LONDON TO PARIS CHARITY CYCLE RIDE

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We’ve always wanted to take part in the London to Paris cycle ride, but doing it with an official organiser, as you know, costs a lot of money!

So, let's rewind.....

As photographers, Wendy and I were invited to photograph Ras y Brenin Enlli by Huw Williams of Penllyn Ultras. Ras y Brenin Enlli is an ultra race based on Ynys Enlli or Bardesy Island. We landed on Enlli by boat and the first person we saw was another photographer, which was odd as we thought we were the only photographers for the day. It was like a clip out of the film, Gunfight at the O.K. Corral. Neither of us taking our eyes off the others camera equipment as we approached each other across the island. I could hear the music of the film in my ears as we got ever closer to each other and was ready to draw my camera before he had a chance to show off his equipment first! The other photographer spoke first saying he was there to take pictures of his wife, Eleri Llywelyn, who was running the Ultra, to which we replied we were there at the invitation of the race organiser. As we got chatting, the other photographer, said his name was Eifion and he was organising a cycle ride from London to Paris. Wow, was the response, we’ve always wanted to do that we said,  “would you like to come?" he said.

We haven’t replied an agreed to do something so quick in our lives ever, apart from when I asked Wendy to marry me of course!



That was the start of a beautiful relationship, mostly by e mail, with Eifion officially inviting us on the trip as unofficial, official photographers.

The first e mail I received from Eifion was the correspondence confirming the date, which was to be the 22nd May 2020, so time to get training, which we did, but not on the roads. Even though Wendy had recently had an operation on her wrist for carpel tunnel, that hadn’t entered my mind when we agreed to do the ride. At that time, she couldn’t even ride her bike because of the operation. The only option was to buy a smart trainer and a subscription to Zwift. Tri bars had to be fitted on the bike, as she couldn’t hold the bars in the conventional manner. Because Wendy got one, I had to get one, so a second smart trainer arrived and we got training together.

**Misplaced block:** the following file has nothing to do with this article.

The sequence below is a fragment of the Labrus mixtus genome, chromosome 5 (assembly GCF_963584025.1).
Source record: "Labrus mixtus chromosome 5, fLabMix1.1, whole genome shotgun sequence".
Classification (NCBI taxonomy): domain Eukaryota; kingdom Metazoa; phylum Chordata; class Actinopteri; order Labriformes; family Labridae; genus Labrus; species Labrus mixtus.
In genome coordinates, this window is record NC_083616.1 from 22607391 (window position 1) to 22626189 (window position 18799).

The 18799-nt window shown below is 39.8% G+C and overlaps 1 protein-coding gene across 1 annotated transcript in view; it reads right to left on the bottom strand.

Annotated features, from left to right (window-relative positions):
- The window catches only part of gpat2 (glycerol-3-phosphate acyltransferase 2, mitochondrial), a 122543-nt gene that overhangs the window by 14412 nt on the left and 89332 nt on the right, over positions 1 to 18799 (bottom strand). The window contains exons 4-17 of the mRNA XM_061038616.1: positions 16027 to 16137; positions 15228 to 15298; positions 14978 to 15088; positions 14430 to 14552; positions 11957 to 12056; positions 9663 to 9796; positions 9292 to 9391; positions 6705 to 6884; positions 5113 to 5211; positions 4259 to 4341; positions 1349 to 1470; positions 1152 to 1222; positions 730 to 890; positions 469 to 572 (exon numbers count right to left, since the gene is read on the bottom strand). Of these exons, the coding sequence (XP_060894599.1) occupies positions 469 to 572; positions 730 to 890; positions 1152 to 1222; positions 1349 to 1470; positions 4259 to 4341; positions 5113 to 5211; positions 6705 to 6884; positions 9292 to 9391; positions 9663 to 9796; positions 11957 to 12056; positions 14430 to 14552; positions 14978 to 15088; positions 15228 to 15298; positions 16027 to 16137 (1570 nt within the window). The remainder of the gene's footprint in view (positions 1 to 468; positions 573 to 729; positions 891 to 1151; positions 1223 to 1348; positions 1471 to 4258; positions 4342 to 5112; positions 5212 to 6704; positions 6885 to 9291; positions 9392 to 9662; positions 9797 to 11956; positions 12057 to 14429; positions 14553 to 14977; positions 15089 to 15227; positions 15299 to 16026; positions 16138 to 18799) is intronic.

The training was going well, but at the beginning of 2020, rumours were reaching us from China about a new virus, which may well spread around the world. At the time, we sort of ignored it as these things only happen in other countries. On March 23rd 2020, the Prime Minister Borris Johnson officially announced lockdown measures, which would have a massive impact on everyone, but unfortunately, on our trip to Paris also. E mails had been circulating previously putting a doubt on the trip, but in March, the trip was officially postponed and moved to sometime in 2021. We had already raised £1,050 in April 2020, so we were happy and rearing to go.

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Pictures from the Llanberis Surgery Vaccination Programme

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More dates and more postponements came and went as the May dates were moved to October and then moved again to May 2022. Finally and to everyone’s relief, Covid subsided, or so we thought, and the trip was booked for August 2022.

It was time to get training,….again!

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As the August deadline got closer, we started training in earnest, with longer cycle rides being the norm. But, with a few weeks to go, the inevitable happened, my daughter caught Covid and she was immediately banished to her bedroom with delivery of food as and when she requested. When she was better and clear, Wendy decided it was her turn to catch it, but even worse for her was she was out of action for 3 weeks with no training. Worrying times as the last thing she wanted was to not be fit enough to take part in the ride. Delivery of food to the bedroom and no contact apart from texts and Face Time meant I was clear of the dreaded virus on both occasions. Following a not so full recovery, training re started for Wendy and although not so fit as she would have liked, it was time to make out way to Llandrillo yn Rhos in order to catch the bus to London.

We knew a few people as we stood outside the bus at the college, but it was great to finally meet everyone. Pictures were taken of individuals, partners and families and being the unofficial official photographer a group photo was also called for.